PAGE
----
Bug 443231 - ssh/sshd doesn't send/accept LANGUAGE environment variable, which causes unexpected behaviour
ssh/sshd doesn't send/accept LANGUAGE environment variable, which causes unex...
Product: Fedora
Classification: Fedora
Component: openssh (Show other bugs)
All Linux
low Severity medium
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Assigned To: Tomas Mraz
Fedora Extras Quality Assurance
Depends On:
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Reported: 2008-04-19 10:01 EDT by Jarkko
Modified: 2008-06-11 00:36 EDT (History)
0 users

See Also:
Fixed In Version: 5.0p1-3.fc9
Doc Type: Bug Fix
Doc Text:
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Last Closed: 2008-06-11 00:36:19 EDT
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RHEL 7.3 requirements from Atomic Host:

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Description Jarkko 2008-04-19 10:01:28 EDT
Description of problem: I have LANG set to fi_FI.UTF-8, but I configured gettext
to use English, so I have LANGUAGE set to: en_GB.UTF-8:en_US.UTF-8:en.UTF-8

Version-Release number of selected component (if applicable): At least
openssh-4.7p1-4.fc8 and older (very probably also latest in rawhide)

Actual results: Because LANGUAGE isn't passed, I suddenly start to get Finnish
messages on the remote server.

Expected results: English messages also on the remote server, because LANGUAGE
is set to en.

Additional info:

Add "SendEnv LANGUAGE" to /etc/ssh/ssh_config and "AcceptEnv LANGUAGE" to
/etc/ssh/sshd_config and this is fixed.

I know LC_MESSAGES would be passed, but in my case I can't use LC_MESSAGES...
Anyhow, not passing LANGUAGE is inconsistent behaviour when LANG and LC_MESSAGES
are passed (if we pass language related variables, we really should pass them all).

If those ssh_config and sshd_config files are from upstream, please report this
to upstream. Thanks.
Comment 1 Jarkko 2008-04-29 05:27:55 EDT
Another issue (but I'll comment here because it's related to this issue):

$ env | grep LANG

$ env | grep LC

Then, I connect with ssh to a server running Debian etch (latest stable):

$ env | grep LANG

$ env | grep LC

This causes:

$ locale

This happens because we send and the server accepts. :) I know this can be
thought as a bug on the server side shell profile scripts (because it should
either use the settings from the client or from the server - not to mix them),
but this is the real world. This is happening now with almost all servers...
I've already sent patches to Fedora's initscripts maintainer about handling this
properly in Fedora, but we can't fix all the distros out there... :)

Of course if the client only defines LANG, things will work properly. But that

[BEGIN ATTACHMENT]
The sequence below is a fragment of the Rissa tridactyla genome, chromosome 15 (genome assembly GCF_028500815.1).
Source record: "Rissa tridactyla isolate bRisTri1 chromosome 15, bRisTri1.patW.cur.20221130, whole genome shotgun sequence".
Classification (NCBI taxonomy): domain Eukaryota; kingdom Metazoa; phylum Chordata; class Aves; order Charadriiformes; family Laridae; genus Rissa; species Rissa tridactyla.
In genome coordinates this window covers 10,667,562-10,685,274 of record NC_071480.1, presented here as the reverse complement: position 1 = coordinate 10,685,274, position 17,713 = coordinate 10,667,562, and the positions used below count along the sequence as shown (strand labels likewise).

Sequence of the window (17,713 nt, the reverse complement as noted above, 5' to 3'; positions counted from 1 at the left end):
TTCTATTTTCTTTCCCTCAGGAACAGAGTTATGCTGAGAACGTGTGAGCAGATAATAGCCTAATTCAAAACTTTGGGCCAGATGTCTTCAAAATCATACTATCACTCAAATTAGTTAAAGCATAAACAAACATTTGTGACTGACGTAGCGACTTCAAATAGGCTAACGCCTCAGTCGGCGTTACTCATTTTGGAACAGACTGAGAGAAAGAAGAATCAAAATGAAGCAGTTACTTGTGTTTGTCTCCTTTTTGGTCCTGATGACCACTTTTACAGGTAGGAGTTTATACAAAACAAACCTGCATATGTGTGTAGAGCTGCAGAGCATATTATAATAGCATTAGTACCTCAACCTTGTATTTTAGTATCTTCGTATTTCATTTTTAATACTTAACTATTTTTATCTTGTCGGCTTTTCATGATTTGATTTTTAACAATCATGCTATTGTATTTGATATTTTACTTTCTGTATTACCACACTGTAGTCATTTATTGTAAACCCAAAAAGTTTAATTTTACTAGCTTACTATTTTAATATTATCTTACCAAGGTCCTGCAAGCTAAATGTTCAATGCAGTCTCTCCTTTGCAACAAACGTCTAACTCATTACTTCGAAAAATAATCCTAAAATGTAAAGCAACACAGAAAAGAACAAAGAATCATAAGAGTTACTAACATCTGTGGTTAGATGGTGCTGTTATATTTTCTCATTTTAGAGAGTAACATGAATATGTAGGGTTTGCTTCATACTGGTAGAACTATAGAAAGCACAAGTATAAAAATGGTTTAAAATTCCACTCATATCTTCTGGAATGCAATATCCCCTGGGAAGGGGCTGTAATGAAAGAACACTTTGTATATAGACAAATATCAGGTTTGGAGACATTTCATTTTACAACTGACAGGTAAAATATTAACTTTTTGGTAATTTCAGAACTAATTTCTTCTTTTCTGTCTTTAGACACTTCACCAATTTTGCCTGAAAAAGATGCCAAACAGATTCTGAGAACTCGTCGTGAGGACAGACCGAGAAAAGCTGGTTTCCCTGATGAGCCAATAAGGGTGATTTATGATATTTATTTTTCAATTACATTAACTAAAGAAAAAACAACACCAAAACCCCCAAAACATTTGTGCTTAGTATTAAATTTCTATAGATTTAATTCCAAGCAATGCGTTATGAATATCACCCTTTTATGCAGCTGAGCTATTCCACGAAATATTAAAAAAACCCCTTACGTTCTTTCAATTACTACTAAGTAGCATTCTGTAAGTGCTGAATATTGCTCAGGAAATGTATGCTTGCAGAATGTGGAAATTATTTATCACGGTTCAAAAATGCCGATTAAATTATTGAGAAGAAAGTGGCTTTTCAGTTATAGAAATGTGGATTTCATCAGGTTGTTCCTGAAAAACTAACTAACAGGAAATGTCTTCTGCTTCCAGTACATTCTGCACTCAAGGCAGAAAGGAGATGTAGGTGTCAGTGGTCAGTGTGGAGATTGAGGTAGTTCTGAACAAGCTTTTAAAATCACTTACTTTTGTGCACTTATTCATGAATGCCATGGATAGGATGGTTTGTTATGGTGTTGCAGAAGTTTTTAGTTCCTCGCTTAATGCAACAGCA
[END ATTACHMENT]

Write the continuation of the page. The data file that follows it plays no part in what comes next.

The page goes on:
can't be the "solution" to this problem. The LC_* variables are here to stay and
they should be handled properly.

Because of this, I wonder if it's a good choise to set the system to send the
locale related variables to the remote server by default. It might be a better
solution to disable sending them by default and add e.g. a host specific example
to the ssh_config file so that the administrator can define host specific
SendEnvs when needed.

I'm not sure which is better, but I wanted to bring this to your attention so
that you can decide how it is handled best.

The problem with mixing these variables is that when mixing different encodings,
weird things start to happen. Without the encoding issue, this would not be a
real world problem.
Comment 2 Jarkko 2008-04-29 12:47:03 EDT
Actually passing locale settings is a really good thing after all! I can see
this especially when using a real terminal. Without passing the encoding
information, the terminal doesn't work properly. Of course the server side needs
to have the passed locale installed and there are perhaps issues when only some
of the LC_* variables are sent, but in general it's still much better to send
the locale settings than not to send them. (Because the client always "talks" to
the server in its own encoding by default.)

So I'd just ignore the thought that sometimes this causes problems (especially
when the server overrides the sent settings). We don't live in a perfect world.
In this case sending the locale settings by default in ssh_config is the better
compromise than not to send them. :)

I noticed that sometimes variables LESSCHARSET and LESSCHARDEF are also used
(usually unnecessarily, but hey... sometimes the server administrators set them
"just in case" - which then causes problems when the encodings differ between
the client and the server...). Perhaps those should also be sent and accepted by
ssh_config and sshd_config. They are character set related, and therefore locale
related - like the LANGUAGE variable is language related (and therefore locale

I think all character set and language related variables should be sent and
accepted to prevent these encoding and language setting mix situations. Perhaps
the configuration should be like this (* character can be used, so there's
actually no need to list them all explicitly):

ssh_config: SendEnv LANG LC_* LANGUAGE LESSCHAR*

sshd_config: AcceptEnv LANG LC_* LANGUAGE LESSCHAR*
Comment 3 Jarkko 2008-04-29 16:08:51 EDT
LESSCHAR* are apparently old variables (coming from the days when less didn't
support the locale system). As the servers out there in the real world don't
have them in AcceptEnv at the moment, it's more like a cosmetic thing if they
are added. Perhaps they should be added, but that doesn't matter much in real
life, so I don't mind if it's decided that they are not added. (One reason not
to add them might be that we perhaps don't want to support using these old and